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FLEXO Magazine : May 2013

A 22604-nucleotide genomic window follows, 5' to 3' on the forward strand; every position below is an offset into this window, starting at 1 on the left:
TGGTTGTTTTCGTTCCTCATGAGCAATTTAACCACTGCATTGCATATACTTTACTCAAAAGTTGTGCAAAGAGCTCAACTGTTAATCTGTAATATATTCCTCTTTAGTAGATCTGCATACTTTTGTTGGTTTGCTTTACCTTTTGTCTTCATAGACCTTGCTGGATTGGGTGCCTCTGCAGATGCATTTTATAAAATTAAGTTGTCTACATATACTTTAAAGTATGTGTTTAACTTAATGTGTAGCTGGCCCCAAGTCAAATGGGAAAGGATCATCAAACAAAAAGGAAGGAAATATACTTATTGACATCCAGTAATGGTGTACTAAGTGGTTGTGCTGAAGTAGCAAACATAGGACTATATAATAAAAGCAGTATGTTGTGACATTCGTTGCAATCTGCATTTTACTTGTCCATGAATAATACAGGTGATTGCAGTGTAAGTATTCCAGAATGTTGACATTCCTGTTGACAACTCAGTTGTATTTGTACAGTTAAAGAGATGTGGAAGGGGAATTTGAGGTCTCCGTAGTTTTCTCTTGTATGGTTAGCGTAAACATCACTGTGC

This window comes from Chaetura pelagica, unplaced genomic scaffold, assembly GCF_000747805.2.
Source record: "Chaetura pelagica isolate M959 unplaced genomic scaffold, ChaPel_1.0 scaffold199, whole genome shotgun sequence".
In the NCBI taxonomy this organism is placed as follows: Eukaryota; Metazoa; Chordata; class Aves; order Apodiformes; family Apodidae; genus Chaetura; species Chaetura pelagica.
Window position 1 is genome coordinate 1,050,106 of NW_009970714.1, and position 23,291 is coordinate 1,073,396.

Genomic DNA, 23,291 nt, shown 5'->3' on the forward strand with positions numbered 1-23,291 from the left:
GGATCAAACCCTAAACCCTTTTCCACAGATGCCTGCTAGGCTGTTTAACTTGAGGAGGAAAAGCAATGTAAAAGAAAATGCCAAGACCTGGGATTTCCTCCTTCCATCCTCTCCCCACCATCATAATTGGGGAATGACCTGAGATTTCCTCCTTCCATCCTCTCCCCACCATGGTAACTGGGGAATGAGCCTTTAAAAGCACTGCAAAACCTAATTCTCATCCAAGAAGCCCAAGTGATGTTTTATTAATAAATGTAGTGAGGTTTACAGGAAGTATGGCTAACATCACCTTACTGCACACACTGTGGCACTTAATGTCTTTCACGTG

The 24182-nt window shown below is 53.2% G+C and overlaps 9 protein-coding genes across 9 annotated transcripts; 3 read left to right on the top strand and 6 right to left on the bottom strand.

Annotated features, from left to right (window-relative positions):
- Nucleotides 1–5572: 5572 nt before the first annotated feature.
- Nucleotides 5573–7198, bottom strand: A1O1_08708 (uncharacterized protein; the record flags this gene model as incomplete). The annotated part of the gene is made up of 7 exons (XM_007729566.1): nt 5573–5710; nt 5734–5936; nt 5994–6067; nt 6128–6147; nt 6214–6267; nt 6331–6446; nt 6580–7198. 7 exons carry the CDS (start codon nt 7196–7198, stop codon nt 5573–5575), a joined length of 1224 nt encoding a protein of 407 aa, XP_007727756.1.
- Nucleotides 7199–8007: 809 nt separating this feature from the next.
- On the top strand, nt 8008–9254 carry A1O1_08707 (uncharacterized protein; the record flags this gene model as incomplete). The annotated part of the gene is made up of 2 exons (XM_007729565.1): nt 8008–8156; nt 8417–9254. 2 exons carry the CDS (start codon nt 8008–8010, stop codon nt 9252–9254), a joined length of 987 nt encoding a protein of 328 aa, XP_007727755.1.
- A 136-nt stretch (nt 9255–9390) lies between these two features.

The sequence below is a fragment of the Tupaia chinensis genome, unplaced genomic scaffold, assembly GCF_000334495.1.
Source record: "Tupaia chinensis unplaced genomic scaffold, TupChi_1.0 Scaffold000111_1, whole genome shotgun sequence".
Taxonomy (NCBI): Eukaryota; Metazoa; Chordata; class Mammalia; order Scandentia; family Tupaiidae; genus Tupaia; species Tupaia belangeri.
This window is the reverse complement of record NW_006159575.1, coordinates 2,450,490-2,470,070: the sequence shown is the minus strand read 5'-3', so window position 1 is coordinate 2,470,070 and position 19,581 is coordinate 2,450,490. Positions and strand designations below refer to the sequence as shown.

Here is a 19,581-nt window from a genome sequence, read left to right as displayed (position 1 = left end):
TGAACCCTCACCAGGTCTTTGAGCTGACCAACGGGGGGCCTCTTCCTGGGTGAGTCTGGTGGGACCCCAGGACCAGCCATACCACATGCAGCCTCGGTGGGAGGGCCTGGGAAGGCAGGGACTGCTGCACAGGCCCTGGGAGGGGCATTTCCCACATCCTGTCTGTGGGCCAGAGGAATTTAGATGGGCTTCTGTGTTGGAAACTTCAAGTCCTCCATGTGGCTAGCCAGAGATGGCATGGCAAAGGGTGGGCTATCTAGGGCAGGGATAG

Technologies & Techniques The Gold Standard Proofing for extended gamut Print By Kevin Bourquin As brand owners continue to face challenges in the marketplace to compete for shelf space and consum- er attention, they have created demand for packaging converters to deliver more affordable flexible packaging that pushes quality toward that of gravure. By implementing an expanded gamut program, many converters have delivered high quality flexo with shorter runs, reduced supply chain inventory, and given nimbleness to brand owners to meet their ever-changing customer demand. While the core separation technology for extended gamut has been around for many years, it has not been widely accepted by brand owners until recently. Over the last 10 years, the flexo market has gone through somewhat of a renaissance. Press technology has allowed tighter registration, faster setups, and less process variability. Anilox roll manufacturers have delivered improved ink meter- ing systems. Plate vendors have delivered more consistent and reliable plates. As these technologies merged in the marketplace, brand owners became steadily convinced that an expanded gamut system served their product portfolio well. There was how- ever, one missing piece to the puzzle — predictability of the proofing system. GENERATING THE PROOF When preparing a typical proof for conventional separations, prepress operators and converters often work together supply- ing an accurate proof for process color images and vector art PRESS TO PROOF PROTOCOL • Lack of predictability of extended gamut proofing systems has limited appeal to brand owners • Enhancements to the proofing system, like device link profiles and improved output device gamuts, have reduced time and cost for the color management system • Advancements, such as the option to proof on the actual substrate instead of paper, give the brand owner an even better idea of the look and feel of the finished package • New technological developments, like flat top dot plates, further reduce variability on press, while pushing the expanded gamut further with improved solid ink laydown Lowest tint in patch is 5% Lowest tint in ramp is 10% Typical software is created for litho and used for flexo. Highlights are smoothed to zero and are not represented on the proof accurately. 38 FLeXO may 2013 www.flexography.org